Support and Resistance Levels to Watch
11/14/2011 11:45 am EST
Controlling risk and trading smaller position sizes is crucial, says trader JW Jones, who defines the key price levels to watch on the S&P 500 and other market-moving indicators such as EUR/USD and the KBW Banking Index.
At the beginning of last week, I warned a few fellow traders that the market was extremely overbought and that a top could be forming. While it is still unclear whether a major top has formed, it is without question that we saw a major correction last Wednesday, as yields on Italian debt caused margin-requirement adjustments at the London Clearing House.
My current view on the S&P 500 is neutral. I am watching several key price levels on the S&P 500 Index for clarity, but so far, Mr. Market has not tipped his hand. I am watching for a breakout over recent highs around the 1,290 area before I consider layering back into long positions.
Consequently, I am watching the 1,230 and 1,190 areas as potential short entry points. The daily chart of the S&P 500 Index is shown below:
Clearly, the 1,190-1,200 level should offer strong support, as the 50-period moving average is resting right at the 1,200 price level currently. If the 1,190 price level breaks down, I think we could see a dramatic selloff transpire.
On the flip side, if the recent highs around 1,290 are taken out to the upside, we could see a rally that takes us back to the 2011 highs around 1,370. Right now, I am going to wait patiently and let others do the heavy lifting.
The 1,257 price level on the S&P 500 Index is a major pivot that I am going to be watching closely. If the bulls can push prices above that area for two or more consecutive closes, I think the bulls may have the bears on the ropes.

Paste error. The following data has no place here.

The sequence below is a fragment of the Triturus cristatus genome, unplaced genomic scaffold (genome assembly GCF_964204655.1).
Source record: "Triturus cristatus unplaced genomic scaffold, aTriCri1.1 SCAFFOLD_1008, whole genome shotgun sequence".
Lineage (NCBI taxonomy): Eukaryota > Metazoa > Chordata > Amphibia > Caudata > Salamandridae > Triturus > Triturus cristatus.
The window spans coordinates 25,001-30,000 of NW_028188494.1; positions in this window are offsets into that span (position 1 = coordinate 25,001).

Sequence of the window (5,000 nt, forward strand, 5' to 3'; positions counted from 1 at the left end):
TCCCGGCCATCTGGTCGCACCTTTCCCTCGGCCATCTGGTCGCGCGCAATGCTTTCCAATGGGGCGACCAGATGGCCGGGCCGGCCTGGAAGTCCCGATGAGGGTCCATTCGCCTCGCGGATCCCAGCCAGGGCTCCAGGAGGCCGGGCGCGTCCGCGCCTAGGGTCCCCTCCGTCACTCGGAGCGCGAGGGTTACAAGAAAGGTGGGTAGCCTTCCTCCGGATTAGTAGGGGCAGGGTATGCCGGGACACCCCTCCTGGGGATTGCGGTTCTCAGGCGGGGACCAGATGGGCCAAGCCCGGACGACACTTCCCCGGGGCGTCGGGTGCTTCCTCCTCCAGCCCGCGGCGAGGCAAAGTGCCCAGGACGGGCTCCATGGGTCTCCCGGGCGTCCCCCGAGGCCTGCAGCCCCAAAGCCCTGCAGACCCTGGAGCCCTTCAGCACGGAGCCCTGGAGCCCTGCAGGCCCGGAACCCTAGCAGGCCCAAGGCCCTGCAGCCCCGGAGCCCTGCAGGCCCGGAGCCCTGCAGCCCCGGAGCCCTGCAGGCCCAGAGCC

NEXT: See Key 1,257 Price Level in Focus|pagebreak|
At the time of writing, SPX is currently trading around the 1,263 level. If the bulls can hold up prices into the closing bell, we could see an extension higher. The below chart of SPX illustrates the key 1,257 price level:
At the close last Tuesday (Nov. 8), I was involved in an SPY 122 put calendar spread for members, which capitalized on time decay (Theta) as well as lower prices in the Spyder Trust (SPY).
Thursday morning, I took profits on the position, locking in a gain of around 13% on maximum risk. Recently, I have had several winning trades for members of my service, but I admittedly have been taking profits aggressively and trading in smaller size due to the wild volatility swings that are commonplace in this market.
Trading is a marathon, not a sprint, and my focus is to live to play another day. Since the inception of my service, I am running at about a 70% success rate based on all trades that have been taken. I am not telling you this to boast, I am telling you this to point out that I am wrong 30% of the time.
In the trading world, the overall numbers look good, but if my position sizing is not appropriate, the 30% could potentially blow up my account.
With that in the back of my crowded mind, I try to use smaller position sizes and lock in profits aggressively during times of widespread volatility. I take fewer trades and focus my attention on risk and money management during times of heightened volatility, which has been prevalent the past few weeks.